Looking good by doing good: CEO attractiveness and corporate philanthropy

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China Economic Review


We investigate the effect of male corporate managers' physical appearance—classified into unattractive, average-looking, and attractive—on the philanthropic decisions of Chinese listed firms. We find that compared to average-looking managers, those who rated as attractive do not engage more actively in corporate donations. On the contrary, the probability of donating is approximately 5% higher for unattractive managers than for average-looking managers; further, unattractive managers donate 95% more in charitable giving. To explain these findings, we propose a psychological channel through which physical appearance may influence male managers' charitable donations: Because altruistic behaviors may aggrandize individuals, managers conscious of deficits in their own physical attractiveness may engage in prosocial behavior to increase their attractiveness in the eyes of others. We find consistent evidence that the effect of managers' unattractiveness on philanthropic decisions is stronger in firms with weaker corporate governance; further, we find that the positive impact of corporate donation on financial performance observed in firms led by attractive and average-looking managers is substantially weaker in those firms led by unattractive managers.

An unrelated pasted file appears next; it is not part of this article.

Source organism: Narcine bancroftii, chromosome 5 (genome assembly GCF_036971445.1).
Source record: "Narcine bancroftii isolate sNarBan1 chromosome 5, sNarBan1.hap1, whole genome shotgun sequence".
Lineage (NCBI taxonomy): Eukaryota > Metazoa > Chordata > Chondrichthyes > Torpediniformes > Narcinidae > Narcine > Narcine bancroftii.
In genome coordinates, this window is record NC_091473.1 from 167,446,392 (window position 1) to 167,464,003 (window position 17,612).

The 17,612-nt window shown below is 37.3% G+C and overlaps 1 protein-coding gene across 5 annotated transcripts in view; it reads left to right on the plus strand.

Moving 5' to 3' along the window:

Economics and Finance

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